California’s Groundwater Protection Plans Seek to Protect and Preserve the State’s Most Scarce Resource

This past winter, California finally experienced the rain it had been desperately awaiting for several years. The state Department of Water Resources is tracking more than 22 million acre-feet of water in its reservoirs, hoping that it will replenish the losses sustained from 2012 onward when a drought began ravaging the state. While California residents must be excited at the prospect of longer showers, state water officials are researching how to best make the bounty last.

California precipitation is unpredictable, and the state is generally only one bad year away from a water shortage. With its massive population and variety of farms and factories, state businesses alone use between 30 to 40 million acre-feet of water per year. When water availability becomes scarce, the state turns to its underground reservoirs. In dry years, groundwater contributes up to 46 percent of the state’s annual water supply. In 2014, groundwater management laws were approved by California legislators seeking to protect this natural resource. California depends on groundwater for a major portion of its annual water supply, and legislators believed that a comprehensive groundwater management program was necessary to ensure that the reservoir of last resort was safe. In 2014, the Sustainable Groundwater Management Act was adopted to this end. The intent of this act is for “groundwater to be managed sustainably in California’s groundwater basins by local public agencies and newly formed groundwater sustainability agencies (GSAs).”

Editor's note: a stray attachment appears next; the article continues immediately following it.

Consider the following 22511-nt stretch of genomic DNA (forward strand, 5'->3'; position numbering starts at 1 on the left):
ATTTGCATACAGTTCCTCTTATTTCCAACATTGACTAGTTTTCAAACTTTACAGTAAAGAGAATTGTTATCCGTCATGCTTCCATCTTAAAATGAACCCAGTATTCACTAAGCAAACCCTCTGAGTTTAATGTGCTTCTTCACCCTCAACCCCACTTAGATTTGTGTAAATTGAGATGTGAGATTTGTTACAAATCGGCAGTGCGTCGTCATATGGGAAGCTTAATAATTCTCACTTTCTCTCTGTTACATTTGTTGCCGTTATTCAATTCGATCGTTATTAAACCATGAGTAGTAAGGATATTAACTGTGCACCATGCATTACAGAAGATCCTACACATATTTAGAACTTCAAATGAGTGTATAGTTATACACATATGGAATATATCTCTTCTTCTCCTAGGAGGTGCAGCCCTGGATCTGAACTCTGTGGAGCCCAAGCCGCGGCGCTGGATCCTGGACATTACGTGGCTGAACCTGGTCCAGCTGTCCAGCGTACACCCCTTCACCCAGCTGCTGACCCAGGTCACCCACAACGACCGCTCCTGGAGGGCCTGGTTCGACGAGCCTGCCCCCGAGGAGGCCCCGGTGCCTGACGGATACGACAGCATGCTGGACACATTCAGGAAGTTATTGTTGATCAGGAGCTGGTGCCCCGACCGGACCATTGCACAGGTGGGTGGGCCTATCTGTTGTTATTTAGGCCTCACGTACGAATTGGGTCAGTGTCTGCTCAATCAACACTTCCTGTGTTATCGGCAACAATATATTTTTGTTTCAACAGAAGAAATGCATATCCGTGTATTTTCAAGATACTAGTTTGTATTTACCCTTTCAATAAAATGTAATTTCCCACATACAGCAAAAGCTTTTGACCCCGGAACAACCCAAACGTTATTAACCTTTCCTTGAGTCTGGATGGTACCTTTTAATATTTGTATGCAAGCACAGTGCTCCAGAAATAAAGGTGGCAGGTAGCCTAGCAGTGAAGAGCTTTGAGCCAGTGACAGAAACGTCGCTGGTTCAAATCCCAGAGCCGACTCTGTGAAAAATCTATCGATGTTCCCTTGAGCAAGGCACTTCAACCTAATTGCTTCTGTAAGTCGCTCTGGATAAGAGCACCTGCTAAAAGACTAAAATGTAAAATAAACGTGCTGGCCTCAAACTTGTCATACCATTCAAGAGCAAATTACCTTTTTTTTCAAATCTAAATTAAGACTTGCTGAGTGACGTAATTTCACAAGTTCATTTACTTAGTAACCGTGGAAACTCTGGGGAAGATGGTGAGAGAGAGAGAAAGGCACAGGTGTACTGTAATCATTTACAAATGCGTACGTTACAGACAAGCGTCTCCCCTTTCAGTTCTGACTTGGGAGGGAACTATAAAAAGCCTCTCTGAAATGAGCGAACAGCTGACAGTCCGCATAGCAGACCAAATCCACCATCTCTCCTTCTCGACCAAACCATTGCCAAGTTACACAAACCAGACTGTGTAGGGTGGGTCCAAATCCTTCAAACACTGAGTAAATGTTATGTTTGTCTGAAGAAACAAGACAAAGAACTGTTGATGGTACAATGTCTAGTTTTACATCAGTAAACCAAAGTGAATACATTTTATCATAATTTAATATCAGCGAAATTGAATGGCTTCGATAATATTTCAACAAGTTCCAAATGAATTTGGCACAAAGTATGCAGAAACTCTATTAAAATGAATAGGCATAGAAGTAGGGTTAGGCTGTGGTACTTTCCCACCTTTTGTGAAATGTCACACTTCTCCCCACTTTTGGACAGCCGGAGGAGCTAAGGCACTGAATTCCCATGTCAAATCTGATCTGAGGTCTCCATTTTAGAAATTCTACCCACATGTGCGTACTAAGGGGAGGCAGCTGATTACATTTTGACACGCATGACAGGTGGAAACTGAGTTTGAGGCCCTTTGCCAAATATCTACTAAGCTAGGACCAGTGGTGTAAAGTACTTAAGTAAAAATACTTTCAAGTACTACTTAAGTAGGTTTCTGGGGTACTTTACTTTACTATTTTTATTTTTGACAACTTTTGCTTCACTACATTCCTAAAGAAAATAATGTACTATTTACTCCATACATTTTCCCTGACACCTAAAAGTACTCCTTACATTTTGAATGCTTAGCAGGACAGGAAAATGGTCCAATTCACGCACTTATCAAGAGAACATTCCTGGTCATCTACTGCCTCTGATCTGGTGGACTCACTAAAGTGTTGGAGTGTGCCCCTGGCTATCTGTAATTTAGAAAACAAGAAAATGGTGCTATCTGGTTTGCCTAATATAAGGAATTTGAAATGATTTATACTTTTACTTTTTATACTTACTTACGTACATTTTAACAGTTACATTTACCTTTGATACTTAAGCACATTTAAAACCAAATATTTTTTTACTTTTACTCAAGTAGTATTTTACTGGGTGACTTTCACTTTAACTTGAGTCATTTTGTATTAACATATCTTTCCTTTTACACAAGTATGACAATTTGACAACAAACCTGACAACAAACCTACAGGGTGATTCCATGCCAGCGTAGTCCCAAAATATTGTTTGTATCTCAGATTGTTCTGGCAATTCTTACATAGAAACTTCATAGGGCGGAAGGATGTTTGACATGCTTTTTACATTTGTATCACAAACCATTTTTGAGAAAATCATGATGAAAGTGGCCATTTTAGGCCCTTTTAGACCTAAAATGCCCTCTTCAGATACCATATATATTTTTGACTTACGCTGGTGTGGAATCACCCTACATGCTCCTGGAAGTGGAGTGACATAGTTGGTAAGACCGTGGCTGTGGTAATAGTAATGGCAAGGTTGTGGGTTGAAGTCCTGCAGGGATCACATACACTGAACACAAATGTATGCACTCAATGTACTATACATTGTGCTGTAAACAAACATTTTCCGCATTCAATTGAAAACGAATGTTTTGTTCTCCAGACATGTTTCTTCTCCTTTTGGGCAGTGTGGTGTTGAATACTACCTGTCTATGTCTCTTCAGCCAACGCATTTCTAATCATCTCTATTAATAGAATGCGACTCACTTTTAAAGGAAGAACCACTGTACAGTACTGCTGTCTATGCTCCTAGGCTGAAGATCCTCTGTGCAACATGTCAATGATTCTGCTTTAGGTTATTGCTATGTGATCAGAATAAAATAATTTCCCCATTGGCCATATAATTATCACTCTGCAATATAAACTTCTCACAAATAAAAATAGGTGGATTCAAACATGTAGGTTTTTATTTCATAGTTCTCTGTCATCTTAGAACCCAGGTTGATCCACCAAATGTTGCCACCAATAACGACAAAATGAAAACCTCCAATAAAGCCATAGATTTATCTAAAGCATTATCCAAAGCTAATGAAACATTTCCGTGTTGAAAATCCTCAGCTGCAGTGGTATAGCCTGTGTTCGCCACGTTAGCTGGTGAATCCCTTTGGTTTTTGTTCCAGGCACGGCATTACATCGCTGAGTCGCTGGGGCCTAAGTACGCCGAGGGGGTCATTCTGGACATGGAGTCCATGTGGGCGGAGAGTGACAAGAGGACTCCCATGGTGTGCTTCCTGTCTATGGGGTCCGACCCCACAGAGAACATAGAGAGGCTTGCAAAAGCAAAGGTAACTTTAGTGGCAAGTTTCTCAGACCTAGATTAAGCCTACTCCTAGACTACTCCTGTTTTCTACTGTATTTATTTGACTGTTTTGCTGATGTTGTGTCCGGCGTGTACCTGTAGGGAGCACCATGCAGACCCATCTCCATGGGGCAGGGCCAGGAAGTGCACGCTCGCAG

The Sustainable Groundwater Management Act was designed to be implemented over the next twenty years. As of January 1, 2015, local agencies that were interested in forming Groundwater Sustainability Agencies were required to submit their intent to the Department of Water Resources. The deadline to establish a GSA for high and medium priority basins is June 30, 2017. By January of 2020, high and medium priority basins must be managed under a Groundwater Sustainability Plan established by the GSA and approved by the Department of Water Resources. The Sustainable Groundwater Management Program will continue to implement the law and provide ongoing support to local agencies around the state. The GSA’s are required to monitor water levels and work together with the Department of Water Resources to ensure that groundwater stays clean and abundant.  The Los Angeles Times reports that in conjunction with the agencies, state farmers and factories are working with the U.S. Army Corps of Engineers to create temporary recharge areas out of fallow fields, and have been keeping irrigation ditches full of water to encourage underground seepage.

While the new legislation projects a long-term plan to protect the state’s most precious resource, California still may be pumping too much groundwater out of its reservoirs. Over-pumping can result in collapse and degradation of the underground natural storage “tanks,” reducing its future capacity to hold water. Going forward, California’s new Groundwater Management Program may consider expanding its scope to not only the protection and management of current groundwater reserves, but also to ensuring that other water resources are used to their maximum availability before potentially damaging the groundwater reservoirs, resulting in a permanent loss of groundwater storage. While the winter of 2016-2017 replenished much of California’s depleted water supply, the state still has a long road to travel in learning to balance the needs of its residents with the permanent protection of its most precious resource.

 

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